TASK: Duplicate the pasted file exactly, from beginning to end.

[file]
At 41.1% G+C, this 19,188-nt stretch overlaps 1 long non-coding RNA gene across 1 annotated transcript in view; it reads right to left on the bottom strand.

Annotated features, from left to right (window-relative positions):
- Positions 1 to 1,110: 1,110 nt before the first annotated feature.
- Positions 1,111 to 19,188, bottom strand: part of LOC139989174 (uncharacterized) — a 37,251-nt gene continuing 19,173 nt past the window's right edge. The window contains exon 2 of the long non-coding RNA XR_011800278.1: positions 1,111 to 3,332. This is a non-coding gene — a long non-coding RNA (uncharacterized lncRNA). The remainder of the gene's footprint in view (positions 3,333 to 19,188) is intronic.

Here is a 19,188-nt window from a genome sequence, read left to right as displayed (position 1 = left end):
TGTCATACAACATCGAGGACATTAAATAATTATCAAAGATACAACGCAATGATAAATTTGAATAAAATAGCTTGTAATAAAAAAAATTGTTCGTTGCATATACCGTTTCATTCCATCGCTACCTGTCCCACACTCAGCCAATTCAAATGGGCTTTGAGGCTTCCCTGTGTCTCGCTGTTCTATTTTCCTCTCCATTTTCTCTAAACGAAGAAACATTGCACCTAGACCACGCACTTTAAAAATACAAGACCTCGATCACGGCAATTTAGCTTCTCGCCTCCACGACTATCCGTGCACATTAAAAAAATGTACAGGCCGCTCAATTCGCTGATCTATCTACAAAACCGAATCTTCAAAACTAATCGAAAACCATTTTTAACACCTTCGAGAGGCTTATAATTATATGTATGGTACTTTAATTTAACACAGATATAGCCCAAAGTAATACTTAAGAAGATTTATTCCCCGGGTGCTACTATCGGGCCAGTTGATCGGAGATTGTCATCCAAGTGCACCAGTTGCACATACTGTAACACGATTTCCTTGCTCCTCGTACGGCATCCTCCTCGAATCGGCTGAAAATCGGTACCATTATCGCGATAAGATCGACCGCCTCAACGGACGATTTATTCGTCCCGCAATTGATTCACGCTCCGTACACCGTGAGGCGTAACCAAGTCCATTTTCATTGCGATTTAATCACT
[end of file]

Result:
At 41.1% G+C, this 19,188-nt stretch overlaps 1 long non-coding RNA gene across 1 annotated transcript in view; it reads right to left on the bottom strand.

Annotated features, from left to right (window-relative positions):
- Positions 1 to 1,110: 1,110 nt before the first annotated feature.
- Positions 1,111 to 19,188, bottom strand: part of LOC139989174 (uncharacterized) — a 37,251-nt gene continuing 19,173 nt past the window's right edge. The window contains exon 2 of the long non-coding RNA XR_011800278.1: positions 1,111 to 3,332. This is a non-coding gene — a long non-coding RNA (uncharacterized lncRNA). The remainder of the gene's footprint in view (positions 3,333 to 19,188) is intronic.

Here is a 19,188-nt window from a genome sequence, read left to right as displayed (position 1 = left end):
TGTCATACAACATCGAGGACATTAAATAATTATCAAAGATACAACGCAATGATAAATTTGAATAAAATAGCTTGTAATAAAAAAAATTGTTCGTTGCATATACCGTTTCATTCCATCGCTACCTGTCCCACACTCAGCCAATTCAAATGGGCTTTGAGGCTTCCCTGTGTCTCGCTGTTCTATTTTCCTCTCCATTTTCTCTAAACGAAGAAACATTGCACCTAGACCACGCACTTTAAAAATACAAGACCTCGATCACGGCAATTTAGCTTCTCGCCTCCACGACTATCCGTGCACATTAAAAAAATGTACAGGCCGCTCAATTCGCTGATCTATCTACAAAACCGAATCTTCAAAACTAATCGAAAACCATTTTTAACACCTTCGAGAGGCTTATAATTATATGTATGGTACTTTAATTTAACACAGATATAGCCCAAAGTAATACTTAAGAAGATTTATTCCCCGGGTGCTACTATCGGGCCAGTTGATCGGAGATTGTCATCCAAGTGCACCAGTTGCACATACTGTAACACGATTTCCTTGCTCCTCGTACGGCATCCTCCTCGAATCGGCTGAAAATCGGTACCATTATCGCGATAAGATCGACCGCCTCAACGGACGATTTATTCGTCCCGCAATTGATTCACGCTCCGTACACCGTGAGGCGTAACCAAGTCCATTTTCATTGCGATTTAATCACT